Bengals Slam Roughing Call
Anwar Richardson, The Tampa Tribune, published 16 October 2006

It's questionable whether Bengals defensive end Justin Smith really roughed up Bruce Gradkowski late in the fourth quarter, but he had no problem slamming the officials for the call. "He must have season tickets down here," Smith said.

The official had an opinion, which Smith believed contributed to the Bengals' 14-13 loss against Tampa Bay at Raymond James Stadium. The Bengals were clinging to a 13-7 lead when Tampa Bay took over on its own 46-yard line with 4:21 remaining. Gradkowski's first pass attempt was incomplete, the second was a 7-yard completion to Cadillac Williams, while a 15-yard reception by Michael Clayton placed the Bucs on the Bengals' 32 with 3:37 remaining.

On first down, Smith broke through Tampa Bay's offensive line and sacked Gradkowski, pushing the Bucs back to the 40-yard line. However, Smith was called for roughing the passer, a 15-yard penalty that advanced Tampa Bay to the 25-yard line. Five plays later, Clayton caught a game-winning 8-yard touchdown pass to give Tampa Bay its first victory this season.

"I've never seen anything like that. Ever. They are not supposed to change the outcome," Smith said. "There was no whistle. There was no flag thrown immediately. I couldn't read it. As far as I was concerned, the game was over. He [Gradkowski] was coming out [of my grasp]. I just grabbed him and stayed with him. I thought it [the call] was questionable to say the least."

Smith was not the only person in Cincinnati's locker room to question the call. Bengals coach Marvin Lewis disagreed with the call and had a suggestion for what Smith could have done differently. "I guess you have to cuddle 'em to the ground," Lewis said.

After the game, referee Mike Carey, who is no stranger to controversial calls in Tampa, tried to explain the ruling. Carey led the officiating crew that negated former Bucs receiver Edell Shepherd's possible game-tying touchdown against the Washington Redskins in last year's playoffs.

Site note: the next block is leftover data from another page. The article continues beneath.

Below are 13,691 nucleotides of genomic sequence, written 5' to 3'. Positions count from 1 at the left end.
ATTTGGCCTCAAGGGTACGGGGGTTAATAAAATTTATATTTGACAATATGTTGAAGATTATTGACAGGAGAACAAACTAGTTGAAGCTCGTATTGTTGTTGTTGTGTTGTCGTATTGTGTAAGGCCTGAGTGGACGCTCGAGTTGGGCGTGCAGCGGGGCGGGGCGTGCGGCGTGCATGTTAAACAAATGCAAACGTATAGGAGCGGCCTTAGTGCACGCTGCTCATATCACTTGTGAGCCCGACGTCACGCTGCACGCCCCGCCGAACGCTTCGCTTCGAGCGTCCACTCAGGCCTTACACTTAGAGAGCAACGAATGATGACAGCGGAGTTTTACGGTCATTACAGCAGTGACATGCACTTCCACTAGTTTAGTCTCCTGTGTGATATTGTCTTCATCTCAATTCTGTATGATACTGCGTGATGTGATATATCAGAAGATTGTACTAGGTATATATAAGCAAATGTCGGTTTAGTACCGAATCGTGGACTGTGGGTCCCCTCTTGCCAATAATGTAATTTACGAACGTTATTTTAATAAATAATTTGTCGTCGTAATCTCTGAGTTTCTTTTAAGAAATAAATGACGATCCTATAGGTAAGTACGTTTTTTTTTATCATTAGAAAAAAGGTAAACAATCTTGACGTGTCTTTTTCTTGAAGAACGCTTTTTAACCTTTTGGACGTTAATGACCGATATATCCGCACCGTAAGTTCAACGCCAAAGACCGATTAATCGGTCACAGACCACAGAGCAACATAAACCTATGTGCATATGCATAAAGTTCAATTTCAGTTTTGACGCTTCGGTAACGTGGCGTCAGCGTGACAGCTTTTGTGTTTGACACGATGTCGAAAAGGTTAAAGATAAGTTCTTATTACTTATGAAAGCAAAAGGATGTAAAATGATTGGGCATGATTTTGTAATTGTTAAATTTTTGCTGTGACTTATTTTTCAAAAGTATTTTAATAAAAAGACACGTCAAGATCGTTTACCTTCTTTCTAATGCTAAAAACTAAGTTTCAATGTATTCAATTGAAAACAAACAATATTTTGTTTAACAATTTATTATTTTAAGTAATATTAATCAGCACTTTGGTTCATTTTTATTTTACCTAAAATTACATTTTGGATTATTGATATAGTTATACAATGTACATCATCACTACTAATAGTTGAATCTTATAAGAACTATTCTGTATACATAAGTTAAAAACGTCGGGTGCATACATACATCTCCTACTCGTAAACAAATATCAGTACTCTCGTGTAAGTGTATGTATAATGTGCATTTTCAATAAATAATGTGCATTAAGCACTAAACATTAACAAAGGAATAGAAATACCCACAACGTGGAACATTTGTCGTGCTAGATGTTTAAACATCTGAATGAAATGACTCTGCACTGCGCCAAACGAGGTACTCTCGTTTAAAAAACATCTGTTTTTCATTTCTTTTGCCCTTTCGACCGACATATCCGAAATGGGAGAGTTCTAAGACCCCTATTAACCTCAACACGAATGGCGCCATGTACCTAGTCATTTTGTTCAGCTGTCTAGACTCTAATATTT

"The ruling on the field was roughing the passer. Technically, it wasn't unnecessary roughness because the pass didn't get away. But in the tackle, the defender stopped forward progress, drove him backwards, and then at the end gave him the extra effort and stuffed his head into the ground. We're directed to protect the safety of the quarterback. Most people don't understand it [unnecessary roughness], so we just called it roughing the passer," Carey said.

To the players in Cincinnati's locker room, the ruling might as well been called "tickling the passer."

"You might as well put a red jersey on him, two-hand touch and you're down. You can't tackle the guy if it's [going to be] a personal foul," Bengals receiver T.J. Houshmandzadeh said. "You need the head of officiating to review that play on NFL Network. As much as I watch NFL Network, I want him to review that one. I'm really going to want to hear his explanation for that. To sack the quarterback you've got to tackle him. If you barely bring him down, and he breaks the tackle, then what? You got to tackle him. Put a red jersey on him and you tackle him. He's down."

What has really been declining is Cincinnati's offense, which was held to 13 points for the second consecutive game (New England defeated the Bengals, 38-13, two weeks ago). Bengals running back Rudi Johnson had 17 carries for 52 yards, while receiver Chad Johnson, who was one of the most-feared vertical threats last year, only had one long completion (51 yards). Johnson finished with six receptions for 99 yards but declined to talk after the game. Houshmandzadeh had 10 receptions for 102 yards and one touchdown.

When Cincinnati took over on its own 10-yard line with 6:33 remaining, the Bengals failed to pick up a first down, or gain more than 2 yards on that possession. The offense's ineptness forced Cincinnati to punt, setting up Tampa Bay's final score, and Smith's roughing call. "What can you do? As a defensive player, what can you do? It was a touch sack. It could have been a heck of a lot more. It's got to be a two-way street As far as I'm concerned, it's one of the cleanest hits I've had," Smith said.